Ask Jeeves Prepares to Increase Staff by 20% reports that Ask Jeeves is preparing to increase staff by 20%, “expanding both its operations center and its corporate headquarters staff in order to compete more publicly with it’s larger colleagues in the search space.

“What we really want to do is grow share,” says Berkowitz, who has headed Ask Jeeves since 2001, in an interview. “A lot of stuff is going to be happening” next year.

Wikipedia Pretty Close to Brittanica, Sets Donations Goals

As Wikipedia becomes larger and more widely accepted, now with an Alexa rank in the range of the top 30 websites on the Internet, it’s beginning to have an impact on people’s perception, accuracy, and donations strategies. All of which have been, for the most part, positive.

A recent study by Nature Magazine, shows that Wikipedia is actually fairly close in accuracy to the Encyclopedia Brittanica.

A ZDNet blog post states that “The study found both had an equal number of what were called “serious errors,” while Wikipedia had somewhat more modest errors.

Additionally, it seems that Wikipedia has recently begun a donations effort in order to continue operations as a free resource, and aims to be the PBS of the Web.

PriceGrabber Bought by GUS Plc for $485 Million

A shopping comparison engine purchased by a credit checking company?

However, what does make sense, is that Experian is owned by GUS Plc, “Britain’s second-largest retailer by market value”. Yet, the press release states that the acquisition will fall under Experian because it “complements Experian’s existing operations, connecting consumers to companies over the Internet.”

At first, I was thinking to myself, “Now, I might be missing something here, but, wouldn’t it be more beneficial to have PriceGrabber operate under GUS’s Argos Retail Group?”

Then, nearing the end of the official press release is where it begins to come together as far as their plans.

“Retail and catalogue shopping is the second largest vertical market for Experian Globally.”

Madison Avenue Faces Google Fears

A couple of weeks ago, I wrote in my all-too-infrequently-updated-blog about the paradox of competition that Google faces. On one hand, they are all about the consumer, making them a demi-god in the eyes of searchers. On the other hand, they are beginning to competitively enter into markets previously thought to be safe from Google’s strengthening ability to dominate new areas of business. Froogle, for example, still in beta and rarely marketed, is now 5th in the comparison shopping industry with 8.49% market share. Considering industry leader has 18.38% market share, it becomes easy to see how quickly consumers adopt Google services.

I read this article on Reuters last night that talks about how top New York ad agencies are feeling the pressures of Google’s expanding markets. Additionally, Brian McAndrews makes a great point at the reuters Media and Advertising Summit in Thursday:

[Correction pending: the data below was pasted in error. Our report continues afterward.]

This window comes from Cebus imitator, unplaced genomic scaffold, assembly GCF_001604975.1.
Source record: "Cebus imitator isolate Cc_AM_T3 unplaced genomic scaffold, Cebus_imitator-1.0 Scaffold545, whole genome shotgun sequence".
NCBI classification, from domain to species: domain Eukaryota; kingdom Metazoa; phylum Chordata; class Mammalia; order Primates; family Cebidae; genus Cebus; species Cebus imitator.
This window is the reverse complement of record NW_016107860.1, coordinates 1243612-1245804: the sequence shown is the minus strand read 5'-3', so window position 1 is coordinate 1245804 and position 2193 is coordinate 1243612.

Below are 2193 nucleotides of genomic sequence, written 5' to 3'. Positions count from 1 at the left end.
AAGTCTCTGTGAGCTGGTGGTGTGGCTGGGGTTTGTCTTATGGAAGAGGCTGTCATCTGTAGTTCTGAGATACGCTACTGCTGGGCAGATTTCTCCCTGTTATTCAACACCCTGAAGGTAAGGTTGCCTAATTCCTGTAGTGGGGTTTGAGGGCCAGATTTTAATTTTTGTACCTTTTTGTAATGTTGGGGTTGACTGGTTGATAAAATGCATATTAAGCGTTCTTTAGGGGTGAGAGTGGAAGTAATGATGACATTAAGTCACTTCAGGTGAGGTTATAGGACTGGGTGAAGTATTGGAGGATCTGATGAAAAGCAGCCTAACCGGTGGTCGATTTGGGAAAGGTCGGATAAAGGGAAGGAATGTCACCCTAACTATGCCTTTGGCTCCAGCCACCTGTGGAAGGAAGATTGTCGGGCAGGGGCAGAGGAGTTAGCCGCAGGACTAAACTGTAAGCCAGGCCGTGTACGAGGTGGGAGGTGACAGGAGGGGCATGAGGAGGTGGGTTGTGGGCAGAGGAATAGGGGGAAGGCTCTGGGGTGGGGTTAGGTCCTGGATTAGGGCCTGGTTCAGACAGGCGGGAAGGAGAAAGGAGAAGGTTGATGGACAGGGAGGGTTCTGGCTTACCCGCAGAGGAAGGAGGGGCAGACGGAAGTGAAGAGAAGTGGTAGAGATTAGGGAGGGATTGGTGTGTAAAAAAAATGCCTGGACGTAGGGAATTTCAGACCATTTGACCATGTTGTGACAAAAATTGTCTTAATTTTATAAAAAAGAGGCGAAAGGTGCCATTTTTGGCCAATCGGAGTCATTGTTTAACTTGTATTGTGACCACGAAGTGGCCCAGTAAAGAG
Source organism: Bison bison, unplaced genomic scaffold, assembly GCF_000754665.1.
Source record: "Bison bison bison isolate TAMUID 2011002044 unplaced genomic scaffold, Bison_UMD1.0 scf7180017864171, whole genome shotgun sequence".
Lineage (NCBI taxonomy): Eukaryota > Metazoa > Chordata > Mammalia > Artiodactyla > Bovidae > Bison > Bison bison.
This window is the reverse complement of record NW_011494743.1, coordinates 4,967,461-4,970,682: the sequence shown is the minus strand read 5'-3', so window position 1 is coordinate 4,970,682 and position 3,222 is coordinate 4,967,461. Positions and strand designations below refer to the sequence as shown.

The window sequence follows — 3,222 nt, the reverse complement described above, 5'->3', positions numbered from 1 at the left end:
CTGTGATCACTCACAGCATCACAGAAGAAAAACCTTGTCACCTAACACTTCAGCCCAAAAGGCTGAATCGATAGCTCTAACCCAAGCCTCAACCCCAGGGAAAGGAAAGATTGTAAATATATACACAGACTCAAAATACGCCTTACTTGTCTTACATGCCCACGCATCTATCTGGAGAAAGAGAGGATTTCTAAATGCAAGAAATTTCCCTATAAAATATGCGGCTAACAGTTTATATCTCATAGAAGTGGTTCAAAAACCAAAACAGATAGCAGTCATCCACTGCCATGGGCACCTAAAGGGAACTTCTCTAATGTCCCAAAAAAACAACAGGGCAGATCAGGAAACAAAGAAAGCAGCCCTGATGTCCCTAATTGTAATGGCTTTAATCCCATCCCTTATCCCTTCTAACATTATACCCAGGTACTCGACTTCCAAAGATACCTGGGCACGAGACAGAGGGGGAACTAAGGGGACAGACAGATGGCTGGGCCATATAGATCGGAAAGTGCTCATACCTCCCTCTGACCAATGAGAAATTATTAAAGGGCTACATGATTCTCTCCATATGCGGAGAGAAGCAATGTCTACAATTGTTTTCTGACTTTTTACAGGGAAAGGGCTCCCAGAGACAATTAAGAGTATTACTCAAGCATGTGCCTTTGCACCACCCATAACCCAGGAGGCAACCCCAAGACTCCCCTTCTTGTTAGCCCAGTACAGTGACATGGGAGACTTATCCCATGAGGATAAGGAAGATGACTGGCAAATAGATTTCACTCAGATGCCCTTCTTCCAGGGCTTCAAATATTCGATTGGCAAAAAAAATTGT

Robert Scoble: Secret Hollywood Movie Star?

Robert Scoble == Philip Seymour Hoffman?

Robert Scoble:

Philip Seymour Hoffman:

The resemblance is uncanny, we know. In fact, it’s a little too uncanny, don’t you think?

All I know is that I’d love to see a Robert do a Lester Bangs rant on how rock and roll stars are not your friends, from Almost Famous.

Hiring SEM Specialists

It seems like this topic has been a bit of a bandwagon as of late, and I’ll give it a shot, jump on, and throw my $0.02 in.

This has always been something that’s proven difficult in the more than four years that I’ve been in this industry. In my history hiring and training SEMers, I’ve personally interviewed and hired over 30 search engine marketing specialists, and trained well over 100 people (between sales, service, and search marketing specialists). With whatever credibility that lends, I can honestly say that finding and hiring experienced search marketing specialists is the most difficult.

The reasons are obvious: This is a new industry, those with knowledge and experience are mostly self-taught (and often independent consultants), it is not a glamourous industry (if it were, there would be a greater interest), and the combination of marketing and technical aptitude to truly become an expert is quite unique.

Google tests out Click-to-Call AdWords

Greg Yardley points out that Google’s next giving Ingenio, Who’s Calling, and others a run for their money in the Pay-Per-Call arena.

In a new twist on the performance-based pay-per-call advertising medium (that’s-a-lot-of-dashes), Google’s new service basically acts as a call bridge between the advertiser and the consumer.

Here’s how it works:
– Consumer does a search and sees a phone listing in the paid search results.
– Consumer clicks the telephone graphic, prompting the consumer for their phone number.
– Google then calls both the consumer and the advertiser, and bridges the call.

However, as Danny points out, there are still questions to be answered such as; Are ads sold on a cost-per-click basic or a pay-per-call basis? and Does Google foot the bill, or do advertisers pay some of the call?